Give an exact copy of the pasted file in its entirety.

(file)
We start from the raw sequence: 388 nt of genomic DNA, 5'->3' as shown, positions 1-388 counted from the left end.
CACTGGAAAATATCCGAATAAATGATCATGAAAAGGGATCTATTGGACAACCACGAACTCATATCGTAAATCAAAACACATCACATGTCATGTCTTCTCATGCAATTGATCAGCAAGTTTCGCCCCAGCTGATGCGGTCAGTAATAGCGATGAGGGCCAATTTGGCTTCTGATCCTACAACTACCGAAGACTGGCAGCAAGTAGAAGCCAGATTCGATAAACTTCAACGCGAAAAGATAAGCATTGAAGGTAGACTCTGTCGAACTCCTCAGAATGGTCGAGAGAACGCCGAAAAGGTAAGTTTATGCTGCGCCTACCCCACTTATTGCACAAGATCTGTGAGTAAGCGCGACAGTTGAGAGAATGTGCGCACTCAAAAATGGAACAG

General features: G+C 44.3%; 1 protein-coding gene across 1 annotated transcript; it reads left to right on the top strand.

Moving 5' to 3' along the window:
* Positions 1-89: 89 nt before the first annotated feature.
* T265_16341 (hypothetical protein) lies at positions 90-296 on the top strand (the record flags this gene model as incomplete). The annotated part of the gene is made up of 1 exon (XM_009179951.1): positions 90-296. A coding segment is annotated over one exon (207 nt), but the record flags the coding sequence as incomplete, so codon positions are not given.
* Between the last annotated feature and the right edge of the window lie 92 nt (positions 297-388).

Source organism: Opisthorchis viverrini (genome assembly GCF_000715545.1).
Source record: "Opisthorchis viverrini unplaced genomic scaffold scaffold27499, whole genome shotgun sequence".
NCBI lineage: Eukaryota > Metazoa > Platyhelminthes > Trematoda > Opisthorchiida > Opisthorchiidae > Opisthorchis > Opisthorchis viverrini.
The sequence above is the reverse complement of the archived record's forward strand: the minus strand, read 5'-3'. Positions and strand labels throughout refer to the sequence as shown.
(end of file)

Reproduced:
We start from the raw sequence: 388 nt of genomic DNA, 5'->3' as shown, positions 1-388 counted from the left end.
CACTGGAAAATATCCGAATAAATGATCATGAAAAGGGATCTATTGGACAACCACGAACTCATATCGTAAATCAAAACACATCACATGTCATGTCTTCTCATGCAATTGATCAGCAAGTTTCGCCCCAGCTGATGCGGTCAGTAATAGCGATGAGGGCCAATTTGGCTTCTGATCCTACAACTACCGAAGACTGGCAGCAAGTAGAAGCCAGATTCGATAAACTTCAACGCGAAAAGATAAGCATTGAAGGTAGACTCTGTCGAACTCCTCAGAATGGTCGAGAGAACGCCGAAAAGGTAAGTTTATGCTGCGCCTACCCCACTTATTGCACAAGATCTGTGAGTAAGCGCGACAGTTGAGAGAATGTGCGCACTCAAAAATGGAACAG

General features: G+C 44.3%; 1 protein-coding gene across 1 annotated transcript; it reads left to right on the top strand.

Moving 5' to 3' along the window:
* Positions 1-89: 89 nt before the first annotated feature.
* T265_16341 (hypothetical protein) lies at positions 90-296 on the top strand (the record flags this gene model as incomplete). The annotated part of the gene is made up of 1 exon (XM_009179951.1): positions 90-296. A coding segment is annotated over one exon (207 nt), but the record flags the coding sequence as incomplete, so codon positions are not given.
* Between the last annotated feature and the right edge of the window lie 92 nt (positions 297-388).

Source organism: Opisthorchis viverrini (genome assembly GCF_000715545.1).
Source record: "Opisthorchis viverrini unplaced genomic scaffold scaffold27499, whole genome shotgun sequence".
NCBI lineage: Eukaryota > Metazoa > Platyhelminthes > Trematoda > Opisthorchiida > Opisthorchiidae > Opisthorchis > Opisthorchis viverrini.
The sequence above is the reverse complement of the archived record's forward strand: the minus strand, read 5'-3'. Positions and strand labels throughout refer to the sequence as shown.